MILWAUKEE — People with disabilities can often run into obstacles at public buildings and restaurants. Now local college students are developing an app that rates accessibility at businesses. They’re planning to get it up and running in time for the Democratic National Convention in Milwaukee this summer.
As a Master's student at UW-Milwaukee, Anna McCartney often goes to the Gasthaus Grill to study or get a bite to eat.
“I always look for corners and I always look for where the sound can be in front of me versus behind me,” McCartney said.
She typically goes to sit in a booth on one end of the restaurant because she has a hearing impairment, so music, lighting and physical barriers all impact her decision-making on a daily basis.
“I do find it really frustrating, but it also is something that I've just learned to live with,” McCartney said.
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Later this year, she'll be able to plan ahead and figure out what restaurants work best by using her phone.
Roger Smith is the director of the Rehabilitation Research Design and Disability Center, also known as the R2D2 Center. He and a team of students are developing an app for phones and computers, where people with physical, sensory and cognitive disabilities could find out how accessible a building is.
“We're creating an app to be able to rate any building anywhere,” Smith said.
See how the app works below:
According to the CDC, one in four adults have a disability, and while buildings are required to be accessible under the Americans with Disabilities Act passed in 1990, they're only minimum requirements.
“Old buildings are not required to meet accessibility standards. They're only required if they're new buildings or if there's major remodeling,” Smith said.
Each business will be rated in two ways. One section will include detailed information measured and collected by trained experts. In the other section, users will be able to contribute their own reviews.
Smith compares it to movie ratings.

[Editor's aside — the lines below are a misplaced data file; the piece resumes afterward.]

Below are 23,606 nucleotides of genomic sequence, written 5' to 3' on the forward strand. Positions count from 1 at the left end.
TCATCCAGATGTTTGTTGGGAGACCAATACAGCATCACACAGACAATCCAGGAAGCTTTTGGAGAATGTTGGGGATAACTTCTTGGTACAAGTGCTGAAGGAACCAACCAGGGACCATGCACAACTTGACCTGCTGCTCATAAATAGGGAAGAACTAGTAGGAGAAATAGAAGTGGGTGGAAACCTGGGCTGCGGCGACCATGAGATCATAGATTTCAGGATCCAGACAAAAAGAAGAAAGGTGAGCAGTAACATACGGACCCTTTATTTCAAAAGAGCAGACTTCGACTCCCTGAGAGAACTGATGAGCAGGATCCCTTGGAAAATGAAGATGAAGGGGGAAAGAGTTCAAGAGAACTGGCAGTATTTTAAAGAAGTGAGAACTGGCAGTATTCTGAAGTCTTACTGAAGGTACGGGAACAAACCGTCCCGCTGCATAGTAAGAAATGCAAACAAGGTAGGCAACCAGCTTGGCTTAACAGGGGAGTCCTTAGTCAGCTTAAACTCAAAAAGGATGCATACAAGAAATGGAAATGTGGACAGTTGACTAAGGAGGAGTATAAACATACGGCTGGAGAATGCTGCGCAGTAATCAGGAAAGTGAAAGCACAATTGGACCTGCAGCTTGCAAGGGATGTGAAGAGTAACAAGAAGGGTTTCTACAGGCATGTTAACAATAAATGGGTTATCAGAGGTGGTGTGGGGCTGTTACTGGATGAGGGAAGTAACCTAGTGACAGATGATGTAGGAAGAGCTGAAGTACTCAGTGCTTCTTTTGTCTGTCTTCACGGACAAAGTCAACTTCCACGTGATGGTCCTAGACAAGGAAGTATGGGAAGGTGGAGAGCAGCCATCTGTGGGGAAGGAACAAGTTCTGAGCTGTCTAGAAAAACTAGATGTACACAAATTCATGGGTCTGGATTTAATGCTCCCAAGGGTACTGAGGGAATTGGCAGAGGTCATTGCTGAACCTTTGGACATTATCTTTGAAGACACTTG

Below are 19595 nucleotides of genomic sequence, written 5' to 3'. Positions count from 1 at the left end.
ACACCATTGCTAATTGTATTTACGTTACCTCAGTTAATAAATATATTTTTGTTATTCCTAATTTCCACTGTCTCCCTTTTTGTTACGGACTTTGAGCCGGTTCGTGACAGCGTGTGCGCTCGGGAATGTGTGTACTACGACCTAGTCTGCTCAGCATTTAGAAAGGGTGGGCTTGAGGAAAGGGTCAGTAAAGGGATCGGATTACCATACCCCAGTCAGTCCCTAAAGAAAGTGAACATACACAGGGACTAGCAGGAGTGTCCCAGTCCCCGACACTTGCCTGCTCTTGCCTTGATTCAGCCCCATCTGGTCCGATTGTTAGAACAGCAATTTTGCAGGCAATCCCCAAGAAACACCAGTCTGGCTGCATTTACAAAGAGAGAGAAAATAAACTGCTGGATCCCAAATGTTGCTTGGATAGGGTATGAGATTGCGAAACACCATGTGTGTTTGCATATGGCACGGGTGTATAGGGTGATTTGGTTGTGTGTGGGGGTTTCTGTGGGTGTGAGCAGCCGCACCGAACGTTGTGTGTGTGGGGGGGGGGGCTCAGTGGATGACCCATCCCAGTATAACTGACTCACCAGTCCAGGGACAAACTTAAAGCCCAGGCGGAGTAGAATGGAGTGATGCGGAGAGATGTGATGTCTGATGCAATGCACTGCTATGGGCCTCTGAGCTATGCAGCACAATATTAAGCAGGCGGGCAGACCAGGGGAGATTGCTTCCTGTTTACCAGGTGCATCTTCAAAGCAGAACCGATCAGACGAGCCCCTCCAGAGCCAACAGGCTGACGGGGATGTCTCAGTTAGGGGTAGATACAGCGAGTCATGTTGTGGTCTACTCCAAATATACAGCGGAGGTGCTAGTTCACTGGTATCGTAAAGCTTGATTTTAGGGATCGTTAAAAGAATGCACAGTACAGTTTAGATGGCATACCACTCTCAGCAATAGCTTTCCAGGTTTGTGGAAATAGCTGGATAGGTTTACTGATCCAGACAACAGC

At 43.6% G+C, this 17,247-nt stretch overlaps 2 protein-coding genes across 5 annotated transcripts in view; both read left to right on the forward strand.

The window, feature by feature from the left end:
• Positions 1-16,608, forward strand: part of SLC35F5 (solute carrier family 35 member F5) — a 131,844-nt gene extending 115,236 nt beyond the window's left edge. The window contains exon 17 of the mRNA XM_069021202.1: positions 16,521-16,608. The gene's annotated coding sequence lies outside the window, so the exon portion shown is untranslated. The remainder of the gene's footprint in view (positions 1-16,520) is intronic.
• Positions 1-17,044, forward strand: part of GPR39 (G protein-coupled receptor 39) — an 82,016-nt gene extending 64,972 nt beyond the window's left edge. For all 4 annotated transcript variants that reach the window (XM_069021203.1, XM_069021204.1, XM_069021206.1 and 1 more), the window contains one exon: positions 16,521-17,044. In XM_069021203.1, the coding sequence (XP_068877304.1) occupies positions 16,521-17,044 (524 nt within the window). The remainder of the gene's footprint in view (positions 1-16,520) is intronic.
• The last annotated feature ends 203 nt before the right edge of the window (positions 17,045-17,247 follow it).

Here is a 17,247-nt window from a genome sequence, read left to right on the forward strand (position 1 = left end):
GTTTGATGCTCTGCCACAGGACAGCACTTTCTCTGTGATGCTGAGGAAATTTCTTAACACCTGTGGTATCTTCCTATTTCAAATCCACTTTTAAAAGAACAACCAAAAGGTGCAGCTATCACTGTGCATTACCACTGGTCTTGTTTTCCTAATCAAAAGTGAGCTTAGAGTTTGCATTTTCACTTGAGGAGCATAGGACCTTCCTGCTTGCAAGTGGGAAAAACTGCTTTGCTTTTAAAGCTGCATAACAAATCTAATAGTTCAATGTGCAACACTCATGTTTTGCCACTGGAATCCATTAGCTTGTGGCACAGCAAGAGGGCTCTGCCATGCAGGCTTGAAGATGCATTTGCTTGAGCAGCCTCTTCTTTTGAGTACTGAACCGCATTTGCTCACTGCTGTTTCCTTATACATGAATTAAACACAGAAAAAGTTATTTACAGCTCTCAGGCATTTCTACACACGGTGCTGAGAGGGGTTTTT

“There’s usually two types of ratings. You’ve got the audience ratings, the Rotten Tomatoes, and then you’ve got the experts’ ratings because that’s the critics,” Smith said.
They’re just starting the process of collecting data by measuring information like sound, distance and slope, and answering hundreds of questions about potential obstacles.
Mason Drake is one of the many students working on the project.
“It’s designed to be easy, quick, simple and give them the most information that they probably need,” Drake said.
The R2D2 Center has been working on the system for more than a decade with the help of federal grants from the National Institute of Disability and Rehabilitation Research.
The plan is to officially launch it in time for the Democratic National Convention with ratings for restaurants and venues in downtown Milwaukee and the Third Ward.
UW-Milwaukee is partnering with three other universities on the project. Eventually, the hope is for a database nationwide.
McCartney is just counting down the days to use it.
“It would afford me just a lot more independence, and not being able to have to rely on the person I'm with to be able to take my order or looking like I can't do things for myself,” McCartney said.
You will be able to start rating restaurants and venues starting Feb. 29, when the center holds a community event at Independence First from 9 a.m. to 4 p.m.
If you’re interested in getting involved, you can also contact the leaders of the project at email@example.com.